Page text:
In the last 12 months, more than 1,500 people submitted cases to FIRE when their rights were in jeopardy.

Hear their stories — and how we're fighting back — by subscribing today.

First Amendment Library:
Seymour B. Quel


This is a proceeding under § 22-a of the New York Code of Criminal Procedure (L. 1941, c. 925), as amended in 1954 (L. 1954, c. 702). This section supplements the existing conventional criminal provision dealing with pornography by authorizing the chief executive, or legal officer, of a municipality to invoke a "limited injunctive remedy," under closely defined procedural safeguards, against the sale and distribution of written and printed matter found after due trial to be obscene, and to obtain an order for the seizure, in default of surrender, of the condemned publications.[1]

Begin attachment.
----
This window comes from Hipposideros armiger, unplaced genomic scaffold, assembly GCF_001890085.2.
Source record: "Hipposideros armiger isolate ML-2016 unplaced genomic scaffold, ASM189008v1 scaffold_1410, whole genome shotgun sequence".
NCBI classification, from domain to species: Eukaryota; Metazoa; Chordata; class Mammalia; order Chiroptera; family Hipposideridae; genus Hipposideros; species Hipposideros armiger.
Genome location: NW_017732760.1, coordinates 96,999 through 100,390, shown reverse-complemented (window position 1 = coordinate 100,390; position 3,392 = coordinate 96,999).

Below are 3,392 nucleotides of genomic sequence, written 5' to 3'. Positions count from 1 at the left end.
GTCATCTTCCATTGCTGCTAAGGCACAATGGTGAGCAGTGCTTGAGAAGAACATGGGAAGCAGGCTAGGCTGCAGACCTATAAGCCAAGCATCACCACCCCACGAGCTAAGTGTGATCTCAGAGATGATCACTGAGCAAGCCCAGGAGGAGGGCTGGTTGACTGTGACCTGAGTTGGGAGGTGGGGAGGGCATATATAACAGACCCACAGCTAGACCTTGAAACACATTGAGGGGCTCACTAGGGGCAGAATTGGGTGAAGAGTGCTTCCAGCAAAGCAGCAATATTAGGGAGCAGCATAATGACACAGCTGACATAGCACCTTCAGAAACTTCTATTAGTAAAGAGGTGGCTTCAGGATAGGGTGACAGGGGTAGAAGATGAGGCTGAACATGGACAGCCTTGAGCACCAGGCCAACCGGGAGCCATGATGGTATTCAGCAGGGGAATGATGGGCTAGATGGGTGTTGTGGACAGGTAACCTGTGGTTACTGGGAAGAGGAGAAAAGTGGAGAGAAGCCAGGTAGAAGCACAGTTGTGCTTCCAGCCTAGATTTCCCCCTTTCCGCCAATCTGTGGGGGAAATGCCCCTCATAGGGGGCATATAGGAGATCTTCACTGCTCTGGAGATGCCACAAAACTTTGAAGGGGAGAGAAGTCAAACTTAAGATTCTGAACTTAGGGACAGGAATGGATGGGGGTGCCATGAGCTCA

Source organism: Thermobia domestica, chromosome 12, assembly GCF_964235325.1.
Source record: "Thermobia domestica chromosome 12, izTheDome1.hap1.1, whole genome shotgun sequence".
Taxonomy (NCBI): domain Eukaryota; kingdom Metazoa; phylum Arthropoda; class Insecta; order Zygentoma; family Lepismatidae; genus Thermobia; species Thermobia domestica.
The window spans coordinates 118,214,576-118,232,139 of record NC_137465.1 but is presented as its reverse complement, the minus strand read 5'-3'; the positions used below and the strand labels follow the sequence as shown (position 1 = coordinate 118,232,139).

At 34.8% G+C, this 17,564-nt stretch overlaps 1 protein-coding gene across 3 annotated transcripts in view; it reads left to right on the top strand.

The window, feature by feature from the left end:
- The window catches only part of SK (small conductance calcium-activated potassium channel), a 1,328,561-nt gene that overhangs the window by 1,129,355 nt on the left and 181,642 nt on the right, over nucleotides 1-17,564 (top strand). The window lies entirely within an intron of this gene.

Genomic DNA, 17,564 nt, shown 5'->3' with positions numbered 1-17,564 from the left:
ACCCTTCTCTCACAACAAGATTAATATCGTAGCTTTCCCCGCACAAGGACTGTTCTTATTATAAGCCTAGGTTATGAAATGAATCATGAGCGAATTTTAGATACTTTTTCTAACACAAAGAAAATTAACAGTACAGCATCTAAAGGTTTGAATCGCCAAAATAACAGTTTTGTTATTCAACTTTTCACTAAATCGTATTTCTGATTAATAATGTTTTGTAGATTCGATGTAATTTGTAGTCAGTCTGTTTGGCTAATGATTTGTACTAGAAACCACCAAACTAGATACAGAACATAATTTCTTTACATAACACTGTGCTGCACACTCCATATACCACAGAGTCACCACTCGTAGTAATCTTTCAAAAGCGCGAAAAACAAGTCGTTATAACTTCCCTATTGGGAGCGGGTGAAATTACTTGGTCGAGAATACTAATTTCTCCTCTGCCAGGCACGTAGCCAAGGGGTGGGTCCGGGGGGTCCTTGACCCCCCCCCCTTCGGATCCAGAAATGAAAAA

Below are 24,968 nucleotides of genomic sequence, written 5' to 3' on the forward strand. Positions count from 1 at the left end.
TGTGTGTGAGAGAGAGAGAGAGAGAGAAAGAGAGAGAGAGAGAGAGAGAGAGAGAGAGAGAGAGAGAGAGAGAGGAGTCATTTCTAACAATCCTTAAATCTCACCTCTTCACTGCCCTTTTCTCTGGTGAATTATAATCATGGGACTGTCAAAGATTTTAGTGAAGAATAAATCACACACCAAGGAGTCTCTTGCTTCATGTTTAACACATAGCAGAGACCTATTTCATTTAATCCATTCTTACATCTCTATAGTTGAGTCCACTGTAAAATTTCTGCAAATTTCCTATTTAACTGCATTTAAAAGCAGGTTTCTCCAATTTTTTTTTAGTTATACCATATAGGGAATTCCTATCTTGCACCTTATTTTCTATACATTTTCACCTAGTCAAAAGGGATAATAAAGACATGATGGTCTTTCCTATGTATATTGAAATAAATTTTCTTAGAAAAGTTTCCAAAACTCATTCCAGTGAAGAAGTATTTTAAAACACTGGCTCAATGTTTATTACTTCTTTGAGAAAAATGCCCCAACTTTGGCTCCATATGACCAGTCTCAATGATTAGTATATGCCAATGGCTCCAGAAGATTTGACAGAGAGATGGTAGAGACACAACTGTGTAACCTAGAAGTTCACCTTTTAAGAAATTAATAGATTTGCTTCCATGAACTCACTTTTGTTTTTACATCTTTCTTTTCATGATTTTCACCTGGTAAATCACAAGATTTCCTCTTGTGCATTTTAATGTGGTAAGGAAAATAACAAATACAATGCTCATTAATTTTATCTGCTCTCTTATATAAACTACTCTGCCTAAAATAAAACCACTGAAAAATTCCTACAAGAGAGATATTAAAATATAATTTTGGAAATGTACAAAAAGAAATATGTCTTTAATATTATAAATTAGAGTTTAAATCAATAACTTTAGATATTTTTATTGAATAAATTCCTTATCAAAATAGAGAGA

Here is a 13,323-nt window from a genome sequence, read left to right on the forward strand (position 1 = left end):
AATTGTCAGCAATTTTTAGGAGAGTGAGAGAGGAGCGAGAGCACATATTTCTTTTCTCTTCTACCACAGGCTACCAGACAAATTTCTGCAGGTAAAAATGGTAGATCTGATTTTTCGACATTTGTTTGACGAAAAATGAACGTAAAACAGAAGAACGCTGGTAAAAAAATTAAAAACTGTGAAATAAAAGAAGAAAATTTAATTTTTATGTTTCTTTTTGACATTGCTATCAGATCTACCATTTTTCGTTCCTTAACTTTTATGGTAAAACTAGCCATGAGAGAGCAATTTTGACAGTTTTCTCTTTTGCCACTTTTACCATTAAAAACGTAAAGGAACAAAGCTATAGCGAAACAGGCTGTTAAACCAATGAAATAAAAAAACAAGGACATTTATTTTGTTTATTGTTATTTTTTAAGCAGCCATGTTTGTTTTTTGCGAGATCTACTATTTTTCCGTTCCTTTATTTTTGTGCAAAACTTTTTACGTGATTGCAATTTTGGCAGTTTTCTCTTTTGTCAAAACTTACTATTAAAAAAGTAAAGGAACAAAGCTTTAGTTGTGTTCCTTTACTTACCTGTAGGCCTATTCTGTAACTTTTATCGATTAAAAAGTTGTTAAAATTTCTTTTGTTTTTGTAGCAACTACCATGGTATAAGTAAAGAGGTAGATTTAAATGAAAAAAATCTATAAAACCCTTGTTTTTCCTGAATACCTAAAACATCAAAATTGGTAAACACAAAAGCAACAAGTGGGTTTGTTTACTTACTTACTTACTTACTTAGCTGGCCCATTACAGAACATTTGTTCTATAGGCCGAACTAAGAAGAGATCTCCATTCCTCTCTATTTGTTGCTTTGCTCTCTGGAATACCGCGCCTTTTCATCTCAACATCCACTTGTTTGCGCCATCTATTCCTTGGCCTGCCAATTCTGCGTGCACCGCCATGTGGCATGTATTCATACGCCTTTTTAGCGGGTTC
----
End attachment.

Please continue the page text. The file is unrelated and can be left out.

New York City has adopted an ordinance which makes it unlawful to hold public worship meetings on the streets *291 without first obtaining a permit from the city police commissioner.[1] Appellant, Carl Jacob Kunz, was convicted and fined $10 for violating this ordinance by holding a religious meeting without a permit. The conviction was *292 affirmed by the Appellate Part of the Court of Special Sessions, and by the New York Court of Appeals, three judges dissenting, 300 N. Y. 273, 90 N. E. 2d 455 (1950). The case is here on appeal, it having been urged that the ordinance is invalid under the Fourteenth Amendment.